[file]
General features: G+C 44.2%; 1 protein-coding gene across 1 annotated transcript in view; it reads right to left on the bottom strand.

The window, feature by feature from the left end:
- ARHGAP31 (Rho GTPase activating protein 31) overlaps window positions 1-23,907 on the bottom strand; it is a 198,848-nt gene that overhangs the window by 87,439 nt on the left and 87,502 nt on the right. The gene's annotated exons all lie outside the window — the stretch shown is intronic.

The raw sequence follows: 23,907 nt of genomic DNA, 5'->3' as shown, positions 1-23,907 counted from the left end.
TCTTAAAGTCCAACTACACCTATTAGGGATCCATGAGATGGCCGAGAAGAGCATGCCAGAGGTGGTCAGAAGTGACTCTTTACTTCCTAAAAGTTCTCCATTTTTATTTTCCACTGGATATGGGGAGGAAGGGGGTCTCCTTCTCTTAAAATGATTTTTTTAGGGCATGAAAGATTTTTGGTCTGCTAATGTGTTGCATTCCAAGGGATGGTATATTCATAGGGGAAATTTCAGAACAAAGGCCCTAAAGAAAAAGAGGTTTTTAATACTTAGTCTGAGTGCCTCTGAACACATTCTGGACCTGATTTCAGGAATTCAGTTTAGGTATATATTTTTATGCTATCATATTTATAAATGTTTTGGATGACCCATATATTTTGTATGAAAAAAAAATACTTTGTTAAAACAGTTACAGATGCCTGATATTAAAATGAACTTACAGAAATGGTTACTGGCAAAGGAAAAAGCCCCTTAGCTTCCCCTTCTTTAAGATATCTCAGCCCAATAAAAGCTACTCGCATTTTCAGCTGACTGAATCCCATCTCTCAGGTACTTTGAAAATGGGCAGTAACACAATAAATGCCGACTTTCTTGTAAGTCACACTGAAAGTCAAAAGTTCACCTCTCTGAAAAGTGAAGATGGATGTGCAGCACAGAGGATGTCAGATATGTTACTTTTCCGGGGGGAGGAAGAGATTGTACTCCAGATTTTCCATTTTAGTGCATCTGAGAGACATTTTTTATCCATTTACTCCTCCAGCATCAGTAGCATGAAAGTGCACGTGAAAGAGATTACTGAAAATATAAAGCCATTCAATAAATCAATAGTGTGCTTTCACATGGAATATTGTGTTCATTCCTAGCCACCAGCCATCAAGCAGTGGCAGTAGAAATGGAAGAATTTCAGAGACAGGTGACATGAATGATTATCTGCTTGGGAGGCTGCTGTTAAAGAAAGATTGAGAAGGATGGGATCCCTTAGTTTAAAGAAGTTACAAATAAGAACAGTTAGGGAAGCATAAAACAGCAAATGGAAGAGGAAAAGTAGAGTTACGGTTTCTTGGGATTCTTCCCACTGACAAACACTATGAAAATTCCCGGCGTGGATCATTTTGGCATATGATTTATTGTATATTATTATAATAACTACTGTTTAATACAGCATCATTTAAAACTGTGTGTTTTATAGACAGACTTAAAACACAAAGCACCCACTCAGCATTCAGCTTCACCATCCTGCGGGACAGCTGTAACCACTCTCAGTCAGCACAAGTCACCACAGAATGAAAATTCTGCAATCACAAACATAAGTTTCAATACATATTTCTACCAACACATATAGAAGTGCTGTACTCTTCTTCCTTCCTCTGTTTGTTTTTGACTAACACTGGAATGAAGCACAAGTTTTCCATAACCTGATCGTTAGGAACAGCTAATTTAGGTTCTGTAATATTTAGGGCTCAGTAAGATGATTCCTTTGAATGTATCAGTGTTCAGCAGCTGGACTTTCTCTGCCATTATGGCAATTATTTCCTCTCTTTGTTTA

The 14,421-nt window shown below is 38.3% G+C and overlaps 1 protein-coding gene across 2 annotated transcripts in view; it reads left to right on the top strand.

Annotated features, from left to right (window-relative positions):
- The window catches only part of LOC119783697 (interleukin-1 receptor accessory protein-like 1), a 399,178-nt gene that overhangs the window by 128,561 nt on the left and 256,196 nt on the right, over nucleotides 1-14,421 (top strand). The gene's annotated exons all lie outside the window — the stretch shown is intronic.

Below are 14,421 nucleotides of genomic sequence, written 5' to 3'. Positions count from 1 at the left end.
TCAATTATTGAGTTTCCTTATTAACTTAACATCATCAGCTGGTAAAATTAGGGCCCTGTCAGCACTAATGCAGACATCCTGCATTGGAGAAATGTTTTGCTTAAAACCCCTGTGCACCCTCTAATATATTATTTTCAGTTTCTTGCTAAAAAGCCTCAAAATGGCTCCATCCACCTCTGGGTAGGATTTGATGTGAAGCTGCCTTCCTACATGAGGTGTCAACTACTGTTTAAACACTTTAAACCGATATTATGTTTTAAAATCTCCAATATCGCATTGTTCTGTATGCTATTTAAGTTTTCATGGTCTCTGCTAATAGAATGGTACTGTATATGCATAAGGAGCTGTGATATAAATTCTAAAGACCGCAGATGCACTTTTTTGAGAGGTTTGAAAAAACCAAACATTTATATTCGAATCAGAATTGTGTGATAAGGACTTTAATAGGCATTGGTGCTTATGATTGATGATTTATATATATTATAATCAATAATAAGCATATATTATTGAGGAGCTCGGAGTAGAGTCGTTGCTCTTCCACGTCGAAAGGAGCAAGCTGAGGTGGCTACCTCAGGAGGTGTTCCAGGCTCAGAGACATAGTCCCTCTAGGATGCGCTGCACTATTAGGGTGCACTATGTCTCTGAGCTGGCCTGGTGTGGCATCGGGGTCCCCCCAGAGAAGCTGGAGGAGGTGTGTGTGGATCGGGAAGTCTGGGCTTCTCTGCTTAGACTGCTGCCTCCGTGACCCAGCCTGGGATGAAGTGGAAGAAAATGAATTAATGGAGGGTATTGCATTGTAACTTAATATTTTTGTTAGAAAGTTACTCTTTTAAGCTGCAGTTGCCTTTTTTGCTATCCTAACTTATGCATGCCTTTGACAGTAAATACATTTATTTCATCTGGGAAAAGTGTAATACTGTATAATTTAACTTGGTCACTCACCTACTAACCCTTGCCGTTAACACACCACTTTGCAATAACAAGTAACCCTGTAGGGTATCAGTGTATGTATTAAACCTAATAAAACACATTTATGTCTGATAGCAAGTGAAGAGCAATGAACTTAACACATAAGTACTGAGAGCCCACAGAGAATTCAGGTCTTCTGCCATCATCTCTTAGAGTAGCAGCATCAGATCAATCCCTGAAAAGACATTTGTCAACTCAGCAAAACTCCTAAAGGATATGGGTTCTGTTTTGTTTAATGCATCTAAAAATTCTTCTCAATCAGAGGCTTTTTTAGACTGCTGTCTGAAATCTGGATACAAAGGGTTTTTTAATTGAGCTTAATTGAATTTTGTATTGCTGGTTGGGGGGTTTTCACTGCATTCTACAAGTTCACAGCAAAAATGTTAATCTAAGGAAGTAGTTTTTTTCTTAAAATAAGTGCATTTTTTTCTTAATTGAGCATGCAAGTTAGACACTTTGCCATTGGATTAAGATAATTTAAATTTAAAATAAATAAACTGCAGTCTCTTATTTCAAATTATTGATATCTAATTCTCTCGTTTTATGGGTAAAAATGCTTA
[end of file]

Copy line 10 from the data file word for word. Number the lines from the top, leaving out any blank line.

TCAATTATTGAGTTTCCTTATTAACTTAACATCATCAGCTGGTAAAATTAGGGCCCTGTCAGCACTAATGCAGACATCCTGCATTGGAGAAATGTTTTGCTTAAAACCCCTGTGCACCCTCTAATATATTATTTTCAGTTTCTTGCTAAAAAGCCTCAAAATGGCTCCATCCACCTCTGGGTAGGATTTGATGTGAAGCTGCCTTCCTACATGAGGTGTCAACTACTGTTTAAACACTTTAAACCGATATTATGTTTTAAAATCTCCAATATCGCATTGTTCTGTATGCTATTTAAGTTTTCATGGTCTCTGCTAATAGAATGGTACTGTATATGCATAAGGAGCTGTGATATAAATTCTAAAGACCGCAGATGCACTTTTTTGAGAGGTTTGAAAAAACCAAACATTTATATTCGAATCAGAATTGTGTGATAAGGACTTTAATAGGCATTGGTGCTTATGATTGATGATTTATATATATTATAATCAATAATAAGCATATATTATTGAGGAGCTCGGAGTAGAGTCGTTGCTCTTCCACGTCGAAAGGAGCAAGCTGAGGTGGCTACCTCAGGAGGTGTTCCAGGCTCAGAGACATAGTCCCTCTAGGATGCGCTGCACTATTAGGGTGCACTATGTCTCTGAGCTGGCCTGGTGTGGCATCGGGGTCCCCCCAGAGAAGCTGGAGGAGGTGTGTGTGGATCGGGAAGTCTGGGCTTCTCTGCTTAGACTGCTGCCTCCGTGACCCAGCCTGGGATGAAGTGGAAGAAAATGAATTAATGGAGGGTATTGCATTGTAACTTAATATTTTTGTTAGAAAGTTACTCTTTTAAGCTGCAGTTGCCTTTTTTGCTATCCTAACTTATGCATGCCTTTGACAGTAAATACATTTATTTCATCTGGGAAAAGTGTAATACTGTATAATTTAACTTGGTCACTCACCTACTAACCCTTGCCGTTAACACACCACTTTGCAATAACAAGTAACCCTGTAGGGTATCAGTGTATGTATTAAACCTAATAAAACACATTTATGTCTGATAGCAAGTGAAGAGCAATGAACTTAACACATAAGTACTGAGAGCCCACAGAGAATTCAGGTCTTCTGCCATCATCTCTTAGAGTAGCAGCATCAGATCAATCCCTGAAAAGACATTTGTCAACTCAGCAAAACTCCTAAAGGATATGGGTTCTGTTTTGTTTAATGCATCTAAAAATTCTTCTCAATCAGAGGCTTTTTTAGACTGCTGTCTGAAATCTGGATACAAAGGGTTTTTTAATTGAGCTTAATTGAATTTTGTATTGCTGGTTGGGGGGTTTTCACTGCATTCTACAAGTTCACAGCAAAAATGTTAATCTAAGGAAGTAGTTTTTTTCTTAAAATAAGTGCATTTTTTTCTTAATTGAGCATGCAAGTTAGACACTTTGCCATTGGATTAAGATAATTTAAATTTAAAATAAATAAACTGCAGTCTCTTATTTCAAATTATTGATATCTAATTCTCTCGTTTTATGGGTAAAAATGCTTA